Berkeley grad student says 'no' to

Dr. LaRouche's Ideological Straitjacket

"The first thing that really turned me off...was the narrow way they [Lyndon LaRouche's followers] looked at literature (and paintings) and their insistence that all written works have a single, specific political intent."

Factnet posting by "Mr. Doran," 08-10-2008, 02:27 PM:

Hi, I'm new here [on Factnet]. I was never a LaRouche member, but I was best friends with one who eventually drifted out of the fold. He was on the West Coast, and his name (I don't talk to him anymore) was Adam Stevens. He was in the L.A. office and through him I met Harley Schlanger [a longtime leader of the California LaRouche movement--DK]. He was friends with a higher-up speaker named Ted [this is a reference to Ted Andromidas, another longtime LaRouchian--DK]....

I have been reading the occasional LaRouche literature since about 1990; I find various thing interesting and salvageable, but the apparently intentionally obfuscatory, autodidactic rambling on an overly wide variety of subjects has always struck me as self-indulgent and illogical. The "the sky is falling" tone and the "[fill in blank] is Satan" talk always made me laugh, as well. I occasionally see LaRouchians on campus; I agree with some of their ideas, but they seldom know what they are talking about very deeply, and resort to incomprehensible things about Gauss. I am a doctoral student at Berkeley in Ancient History, and I know ancient Greek and Latin and can read French, Italian, and German, so I don't think that it is me who is just stupid.

Anyhow, I am wondering if any of you ex-members out there know about [names deleted--DK]...and this horrible woman who used to call my house from their office in, I believe, San Leandro. I'll remember her name eventually....About 48, blonde, watery eyes, annoying voice, was in charge with telephoning people on a list who were not members but thought of as "friendlies," a bit of a moron (fancy that), always urging me to go to meetings. I went to one--they picked me up and dropped me off--and it lasted about 12 hours, and there were so many bloody names and dates (this is when I was 21 and did not know history well--I'm 38 now) that I could not keep track of them, and was forced to assume that they were trying to dazzle me.

Factnet posting by "Mr. Doran," 08-10-2008, 10:49 PM:

I met Harvey Schlanger once at a thing in Oakland which was supposed to be about the crack epidemic in Oakland but turned out to be about African politics. Seemed terribly nice, but he hated the Ian McKellan "Richard III" because he thought the scene of Richard urinating was in bad taste. That reaction was too prissy for me and alerted me to the Puritan nature of many of the official LaRouche aesthetic pronouncements. I heard that Ted, if we are talking about the same person, had a routine he would do while orating that involved taking off his glasses and wiping them with a cloth--sounded horribly staged--and that he would repeat the same silly speech about Hamlet, including quoting a few special lines, which you see in every single LaRouche article in Fidelio (I used to subscribe to it and largely liked it), The New Federalist (godawful; I got it for a year, then realized it was aimed for the Midwestern Christian populist types--not me), certain of the "special reports," and various other of the house organs....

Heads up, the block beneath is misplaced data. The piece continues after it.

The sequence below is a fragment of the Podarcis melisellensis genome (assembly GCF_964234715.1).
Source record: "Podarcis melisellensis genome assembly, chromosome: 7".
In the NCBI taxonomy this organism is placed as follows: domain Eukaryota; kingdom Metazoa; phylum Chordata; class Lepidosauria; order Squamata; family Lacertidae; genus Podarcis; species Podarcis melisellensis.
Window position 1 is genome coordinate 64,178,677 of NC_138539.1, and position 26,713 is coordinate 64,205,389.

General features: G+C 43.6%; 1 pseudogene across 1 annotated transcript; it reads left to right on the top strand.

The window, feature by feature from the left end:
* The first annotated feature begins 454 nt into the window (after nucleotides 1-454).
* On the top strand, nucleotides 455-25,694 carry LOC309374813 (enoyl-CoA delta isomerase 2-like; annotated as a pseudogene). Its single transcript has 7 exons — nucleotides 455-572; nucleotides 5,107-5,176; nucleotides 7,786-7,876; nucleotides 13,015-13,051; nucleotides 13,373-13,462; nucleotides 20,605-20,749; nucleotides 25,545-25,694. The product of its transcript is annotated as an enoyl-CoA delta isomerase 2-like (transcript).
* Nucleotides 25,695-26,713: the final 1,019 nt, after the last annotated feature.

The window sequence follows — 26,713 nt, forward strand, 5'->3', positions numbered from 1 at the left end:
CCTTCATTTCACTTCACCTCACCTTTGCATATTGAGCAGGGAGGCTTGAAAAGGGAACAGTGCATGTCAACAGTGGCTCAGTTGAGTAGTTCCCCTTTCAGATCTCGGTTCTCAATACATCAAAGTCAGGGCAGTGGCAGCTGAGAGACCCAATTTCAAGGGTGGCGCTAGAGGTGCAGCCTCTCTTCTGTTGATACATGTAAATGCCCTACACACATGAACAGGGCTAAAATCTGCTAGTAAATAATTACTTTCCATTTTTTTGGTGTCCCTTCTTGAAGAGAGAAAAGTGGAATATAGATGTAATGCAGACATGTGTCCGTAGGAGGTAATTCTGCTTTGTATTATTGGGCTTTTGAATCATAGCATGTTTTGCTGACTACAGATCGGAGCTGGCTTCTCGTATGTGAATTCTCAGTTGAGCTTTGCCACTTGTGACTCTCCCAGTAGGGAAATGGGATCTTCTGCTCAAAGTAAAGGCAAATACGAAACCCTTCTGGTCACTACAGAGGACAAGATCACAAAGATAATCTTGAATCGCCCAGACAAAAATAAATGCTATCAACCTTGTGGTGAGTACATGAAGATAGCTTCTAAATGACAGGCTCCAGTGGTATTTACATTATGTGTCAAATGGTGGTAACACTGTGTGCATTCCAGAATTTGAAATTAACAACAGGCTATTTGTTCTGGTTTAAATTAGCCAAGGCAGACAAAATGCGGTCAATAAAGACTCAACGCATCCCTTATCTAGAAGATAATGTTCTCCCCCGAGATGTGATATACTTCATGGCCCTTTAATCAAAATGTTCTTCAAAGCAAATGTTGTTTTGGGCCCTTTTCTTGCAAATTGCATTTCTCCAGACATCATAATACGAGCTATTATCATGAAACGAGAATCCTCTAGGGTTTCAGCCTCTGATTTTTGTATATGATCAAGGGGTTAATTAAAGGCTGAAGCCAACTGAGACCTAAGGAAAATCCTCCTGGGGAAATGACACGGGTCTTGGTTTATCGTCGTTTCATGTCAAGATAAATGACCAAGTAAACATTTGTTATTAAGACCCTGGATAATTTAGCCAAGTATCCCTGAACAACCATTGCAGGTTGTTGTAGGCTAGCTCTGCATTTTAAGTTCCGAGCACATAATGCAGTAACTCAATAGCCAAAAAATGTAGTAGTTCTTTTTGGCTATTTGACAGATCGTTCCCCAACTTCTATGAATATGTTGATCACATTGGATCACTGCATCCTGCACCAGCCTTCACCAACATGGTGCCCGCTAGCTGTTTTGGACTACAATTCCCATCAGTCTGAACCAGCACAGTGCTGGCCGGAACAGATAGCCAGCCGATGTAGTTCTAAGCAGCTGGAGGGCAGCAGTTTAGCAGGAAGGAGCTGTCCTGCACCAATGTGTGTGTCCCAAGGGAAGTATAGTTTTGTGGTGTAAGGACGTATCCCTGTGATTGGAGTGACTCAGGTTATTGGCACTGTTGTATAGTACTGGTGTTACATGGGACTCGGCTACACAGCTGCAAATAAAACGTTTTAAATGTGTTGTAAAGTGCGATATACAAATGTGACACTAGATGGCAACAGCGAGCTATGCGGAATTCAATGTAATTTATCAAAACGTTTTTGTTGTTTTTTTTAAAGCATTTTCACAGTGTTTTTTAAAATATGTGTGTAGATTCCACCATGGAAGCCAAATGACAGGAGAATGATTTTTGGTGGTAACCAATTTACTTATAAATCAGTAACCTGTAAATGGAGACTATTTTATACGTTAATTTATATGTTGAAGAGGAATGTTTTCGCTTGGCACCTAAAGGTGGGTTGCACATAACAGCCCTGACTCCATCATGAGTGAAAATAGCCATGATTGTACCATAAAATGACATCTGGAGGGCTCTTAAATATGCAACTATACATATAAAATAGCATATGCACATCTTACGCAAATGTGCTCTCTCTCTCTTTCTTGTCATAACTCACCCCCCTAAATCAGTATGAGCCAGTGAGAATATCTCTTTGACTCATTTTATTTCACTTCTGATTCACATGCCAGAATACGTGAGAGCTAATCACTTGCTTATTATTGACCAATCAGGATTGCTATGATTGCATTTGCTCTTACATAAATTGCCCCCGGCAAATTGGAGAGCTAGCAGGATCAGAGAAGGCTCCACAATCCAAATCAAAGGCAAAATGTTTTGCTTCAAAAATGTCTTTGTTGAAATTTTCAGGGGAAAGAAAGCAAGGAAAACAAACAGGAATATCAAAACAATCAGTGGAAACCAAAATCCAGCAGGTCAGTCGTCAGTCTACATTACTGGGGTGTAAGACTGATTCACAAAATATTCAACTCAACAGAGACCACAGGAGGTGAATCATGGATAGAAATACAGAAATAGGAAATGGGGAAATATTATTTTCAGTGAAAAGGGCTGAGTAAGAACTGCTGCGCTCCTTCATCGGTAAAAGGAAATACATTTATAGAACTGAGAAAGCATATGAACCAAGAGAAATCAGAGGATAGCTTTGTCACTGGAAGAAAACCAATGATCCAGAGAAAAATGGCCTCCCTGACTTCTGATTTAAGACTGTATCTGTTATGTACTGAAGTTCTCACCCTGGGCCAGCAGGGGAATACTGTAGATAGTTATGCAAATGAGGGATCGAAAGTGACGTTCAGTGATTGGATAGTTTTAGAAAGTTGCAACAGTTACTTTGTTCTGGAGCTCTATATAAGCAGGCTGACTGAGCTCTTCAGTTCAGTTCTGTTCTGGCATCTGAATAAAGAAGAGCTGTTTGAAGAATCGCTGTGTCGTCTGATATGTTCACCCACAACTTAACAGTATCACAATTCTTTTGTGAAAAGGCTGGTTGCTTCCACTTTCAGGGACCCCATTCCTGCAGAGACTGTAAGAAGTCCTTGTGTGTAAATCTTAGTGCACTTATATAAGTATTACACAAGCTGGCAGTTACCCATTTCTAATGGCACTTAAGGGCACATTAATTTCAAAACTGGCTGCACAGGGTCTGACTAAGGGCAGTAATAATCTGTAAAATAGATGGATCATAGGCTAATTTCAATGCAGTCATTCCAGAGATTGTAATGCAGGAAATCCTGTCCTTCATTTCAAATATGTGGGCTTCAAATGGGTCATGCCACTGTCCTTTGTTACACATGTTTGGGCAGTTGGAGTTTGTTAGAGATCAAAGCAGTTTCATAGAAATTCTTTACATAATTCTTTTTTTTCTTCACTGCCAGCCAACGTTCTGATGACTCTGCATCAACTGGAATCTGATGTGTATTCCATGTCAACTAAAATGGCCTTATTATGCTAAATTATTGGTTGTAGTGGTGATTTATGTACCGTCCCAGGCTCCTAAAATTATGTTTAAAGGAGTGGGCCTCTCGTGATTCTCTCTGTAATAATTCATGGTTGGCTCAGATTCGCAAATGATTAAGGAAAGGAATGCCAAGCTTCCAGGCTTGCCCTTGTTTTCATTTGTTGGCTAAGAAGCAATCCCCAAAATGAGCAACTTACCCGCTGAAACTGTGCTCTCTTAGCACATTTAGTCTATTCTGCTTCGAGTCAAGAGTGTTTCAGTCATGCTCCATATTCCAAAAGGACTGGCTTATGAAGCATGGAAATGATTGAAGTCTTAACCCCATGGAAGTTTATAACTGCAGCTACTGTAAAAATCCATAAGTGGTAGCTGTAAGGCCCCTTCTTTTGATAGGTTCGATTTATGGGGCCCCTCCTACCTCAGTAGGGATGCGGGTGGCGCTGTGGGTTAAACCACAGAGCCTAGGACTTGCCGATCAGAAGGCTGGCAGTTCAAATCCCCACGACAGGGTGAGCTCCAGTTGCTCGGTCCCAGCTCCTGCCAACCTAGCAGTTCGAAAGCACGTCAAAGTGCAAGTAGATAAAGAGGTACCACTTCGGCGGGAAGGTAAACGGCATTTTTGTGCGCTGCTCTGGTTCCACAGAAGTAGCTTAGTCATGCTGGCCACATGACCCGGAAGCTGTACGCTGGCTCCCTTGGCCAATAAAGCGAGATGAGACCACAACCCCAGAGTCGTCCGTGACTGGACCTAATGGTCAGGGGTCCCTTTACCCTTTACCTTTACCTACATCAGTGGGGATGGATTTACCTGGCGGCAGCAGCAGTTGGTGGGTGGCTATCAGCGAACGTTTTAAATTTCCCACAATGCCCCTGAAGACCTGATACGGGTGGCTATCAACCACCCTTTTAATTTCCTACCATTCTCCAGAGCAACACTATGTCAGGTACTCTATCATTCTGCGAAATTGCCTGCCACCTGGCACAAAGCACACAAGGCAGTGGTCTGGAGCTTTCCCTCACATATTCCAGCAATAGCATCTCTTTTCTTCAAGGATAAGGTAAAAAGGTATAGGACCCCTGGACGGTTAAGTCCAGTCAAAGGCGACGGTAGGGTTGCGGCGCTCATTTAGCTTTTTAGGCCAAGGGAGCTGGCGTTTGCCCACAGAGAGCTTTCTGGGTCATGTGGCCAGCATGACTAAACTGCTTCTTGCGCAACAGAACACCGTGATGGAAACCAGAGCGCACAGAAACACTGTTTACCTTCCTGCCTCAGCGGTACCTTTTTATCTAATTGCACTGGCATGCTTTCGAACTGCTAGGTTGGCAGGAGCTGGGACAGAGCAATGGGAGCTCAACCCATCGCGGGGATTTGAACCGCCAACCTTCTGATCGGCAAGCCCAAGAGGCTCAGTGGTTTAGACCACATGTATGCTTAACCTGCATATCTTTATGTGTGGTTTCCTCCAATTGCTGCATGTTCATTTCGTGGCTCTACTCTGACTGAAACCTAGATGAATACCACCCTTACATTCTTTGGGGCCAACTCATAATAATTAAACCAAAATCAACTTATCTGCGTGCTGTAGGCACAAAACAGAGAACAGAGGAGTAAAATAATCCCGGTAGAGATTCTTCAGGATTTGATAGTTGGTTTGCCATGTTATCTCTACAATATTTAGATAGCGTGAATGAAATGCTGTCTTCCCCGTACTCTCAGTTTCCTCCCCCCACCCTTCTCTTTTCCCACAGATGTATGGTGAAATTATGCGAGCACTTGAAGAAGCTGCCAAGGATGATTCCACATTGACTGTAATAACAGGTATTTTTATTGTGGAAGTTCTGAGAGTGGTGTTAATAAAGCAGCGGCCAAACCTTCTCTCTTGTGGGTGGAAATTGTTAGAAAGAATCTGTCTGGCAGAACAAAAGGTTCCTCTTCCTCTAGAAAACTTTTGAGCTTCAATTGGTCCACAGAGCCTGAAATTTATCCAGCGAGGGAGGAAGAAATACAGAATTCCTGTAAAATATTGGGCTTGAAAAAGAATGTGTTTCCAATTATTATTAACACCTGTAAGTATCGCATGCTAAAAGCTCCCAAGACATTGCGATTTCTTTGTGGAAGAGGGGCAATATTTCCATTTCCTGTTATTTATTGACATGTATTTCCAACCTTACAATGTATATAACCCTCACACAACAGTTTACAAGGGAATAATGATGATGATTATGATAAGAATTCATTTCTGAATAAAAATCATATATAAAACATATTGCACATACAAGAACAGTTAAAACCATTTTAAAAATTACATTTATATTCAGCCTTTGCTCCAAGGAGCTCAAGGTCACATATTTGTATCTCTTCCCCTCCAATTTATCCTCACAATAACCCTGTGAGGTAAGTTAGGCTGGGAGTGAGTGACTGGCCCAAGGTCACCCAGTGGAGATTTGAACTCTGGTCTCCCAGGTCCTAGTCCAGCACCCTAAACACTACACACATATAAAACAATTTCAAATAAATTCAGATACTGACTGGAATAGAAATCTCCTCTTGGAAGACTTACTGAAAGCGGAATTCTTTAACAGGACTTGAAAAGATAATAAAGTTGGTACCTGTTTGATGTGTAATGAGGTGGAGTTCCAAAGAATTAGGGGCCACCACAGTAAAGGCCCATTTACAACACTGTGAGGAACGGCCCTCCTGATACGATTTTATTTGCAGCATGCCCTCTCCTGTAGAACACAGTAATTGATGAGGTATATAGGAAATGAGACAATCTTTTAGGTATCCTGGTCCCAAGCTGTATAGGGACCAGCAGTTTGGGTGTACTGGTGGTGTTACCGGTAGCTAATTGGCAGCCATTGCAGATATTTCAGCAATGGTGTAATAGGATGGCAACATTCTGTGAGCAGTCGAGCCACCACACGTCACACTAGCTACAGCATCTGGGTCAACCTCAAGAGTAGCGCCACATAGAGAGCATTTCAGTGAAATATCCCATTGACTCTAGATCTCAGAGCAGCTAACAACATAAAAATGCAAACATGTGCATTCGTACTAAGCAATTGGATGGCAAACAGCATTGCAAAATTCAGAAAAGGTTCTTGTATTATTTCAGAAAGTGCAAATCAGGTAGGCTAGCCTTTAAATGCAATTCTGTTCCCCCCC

I think the first thing that really turned me off from these people in 1991 (the first time I went to one of their meetings) was the narrow way they looked at literature (and paintings) and their insistence that all written works have a single, specific political intent. This is about as far from what I believe as I can imagine--plays and novels are usually just not like that and present multiple viewpoints through multiple characters.

Plus, the single, specific political intent of each literary work MUST (in their eyes) fall into one of two camps: either The Camp That Believes That Humans Are Little More Than Beasts or else The Camp That Believes In The Inherent Dignity Of The Human. I have read a lot--a lot--of Aristotle and Plato in the original Greek and LaRouche's silly generalization of Aristotle as being in the former camp and Plato being in the latter displays both immense ignorance of the original authors plus ignorance of the modern scholarship on them.

The obeisance displayed by the movement's followers toward the Official Party Line on each artistic work was simply sickening. Adam Stevens (my friend who was involved in the L.A. chapter) got very animated and even rude in a conversation I had about Dostoevsky, insisting that Dostoevsky was a "piece of ****" anti-Semite (my god, that word is overused), a "blood and soil" Romantic nationalist who adhered to the "bestial" nature of man. This may be partially true, but we do not look to literature for simplistic answers but for an authentic-seeming experience and for questions and partial answers. It is silly to have a party line toward each author and it is simply degrading to subsume your own sovereign opinion on an artistic work to the allegedly superior and correct belief of a supposed genius--and this would be true even if the genius in question were NOT manifestly senile as LaRouche is.